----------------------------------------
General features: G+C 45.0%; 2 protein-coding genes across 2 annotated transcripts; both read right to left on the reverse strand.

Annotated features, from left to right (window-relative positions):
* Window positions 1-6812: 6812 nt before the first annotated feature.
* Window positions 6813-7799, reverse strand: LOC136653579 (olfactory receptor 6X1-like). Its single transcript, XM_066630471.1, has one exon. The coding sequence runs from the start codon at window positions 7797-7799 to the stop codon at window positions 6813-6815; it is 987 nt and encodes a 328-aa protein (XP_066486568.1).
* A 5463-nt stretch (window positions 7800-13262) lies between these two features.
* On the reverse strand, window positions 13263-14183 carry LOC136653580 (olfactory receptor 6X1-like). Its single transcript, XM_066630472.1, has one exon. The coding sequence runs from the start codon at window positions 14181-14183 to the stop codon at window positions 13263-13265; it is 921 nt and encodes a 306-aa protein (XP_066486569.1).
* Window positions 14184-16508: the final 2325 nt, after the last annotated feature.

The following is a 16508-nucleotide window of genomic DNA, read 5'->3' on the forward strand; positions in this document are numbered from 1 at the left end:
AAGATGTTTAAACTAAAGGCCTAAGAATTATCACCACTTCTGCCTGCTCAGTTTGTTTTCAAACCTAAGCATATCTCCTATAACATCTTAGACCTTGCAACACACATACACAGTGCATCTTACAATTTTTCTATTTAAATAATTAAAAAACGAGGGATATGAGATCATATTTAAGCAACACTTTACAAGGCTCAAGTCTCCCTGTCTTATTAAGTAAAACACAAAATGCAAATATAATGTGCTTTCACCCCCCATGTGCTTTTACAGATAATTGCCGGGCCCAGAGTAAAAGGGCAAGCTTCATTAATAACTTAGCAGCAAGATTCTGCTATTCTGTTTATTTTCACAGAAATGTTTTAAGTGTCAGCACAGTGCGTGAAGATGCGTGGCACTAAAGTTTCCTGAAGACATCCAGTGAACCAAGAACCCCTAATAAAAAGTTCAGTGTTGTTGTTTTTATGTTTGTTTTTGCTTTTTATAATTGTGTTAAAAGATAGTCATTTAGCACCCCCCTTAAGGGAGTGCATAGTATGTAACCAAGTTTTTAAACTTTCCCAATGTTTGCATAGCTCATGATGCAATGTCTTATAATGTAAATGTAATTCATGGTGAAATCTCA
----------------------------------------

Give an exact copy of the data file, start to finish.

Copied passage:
General features: G+C 45.0%; 2 protein-coding genes across 2 annotated transcripts; both read right to left on the reverse strand.

Annotated features, from left to right (window-relative positions):
* Window positions 1-6812: 6812 nt before the first annotated feature.
* Window positions 6813-7799, reverse strand: LOC136653579 (olfactory receptor 6X1-like). Its single transcript, XM_066630471.1, has one exon. The coding sequence runs from the start codon at window positions 7797-7799 to the stop codon at window positions 6813-6815; it is 987 nt and encodes a 328-aa protein (XP_066486568.1).
* A 5463-nt stretch (window positions 7800-13262) lies between these two features.
* On the reverse strand, window positions 13263-14183 carry LOC136653580 (olfactory receptor 6X1-like). Its single transcript, XM_066630472.1, has one exon. The coding sequence runs from the start codon at window positions 14181-14183 to the stop codon at window positions 13263-13265; it is 921 nt and encodes a 306-aa protein (XP_066486569.1).
* Window positions 14184-16508: the final 2325 nt, after the last annotated feature.

The following is a 16508-nucleotide window of genomic DNA, read 5'->3' on the forward strand; positions in this document are numbered from 1 at the left end:
AAGATGTTTAAACTAAAGGCCTAAGAATTATCACCACTTCTGCCTGCTCAGTTTGTTTTCAAACCTAAGCATATCTCCTATAACATCTTAGACCTTGCAACACACATACACAGTGCATCTTACAATTTTTCTATTTAAATAATTAAAAAACGAGGGATATGAGATCATATTTAAGCAACACTTTACAAGGCTCAAGTCTCCCTGTCTTATTAAGTAAAACACAAAATGCAAATATAATGTGCTTTCACCCCCCATGTGCTTTTACAGATAATTGCCGGGCCCAGAGTAAAAGGGCAAGCTTCATTAATAACTTAGCAGCAAGATTCTGCTATTCTGTTTATTTTCACAGAAATGTTTTAAGTGTCAGCACAGTGCGTGAAGATGCGTGGCACTAAAGTTTCCTGAAGACATCCAGTGAACCAAGAACCCCTAATAAAAAGTTCAGTGTTGTTGTTTTTATGTTTGTTTTTGCTTTTTATAATTGTGTTAAAAGATAGTCATTTAGCACCCCCCTTAAGGGAGTGCATAGTATGTAACCAAGTTTTTAAACTTTCCCAATGTTTGCATAGCTCATGATGCAATGTCTTATAATGTAAATGTAATTCATGGTGAAATCTCA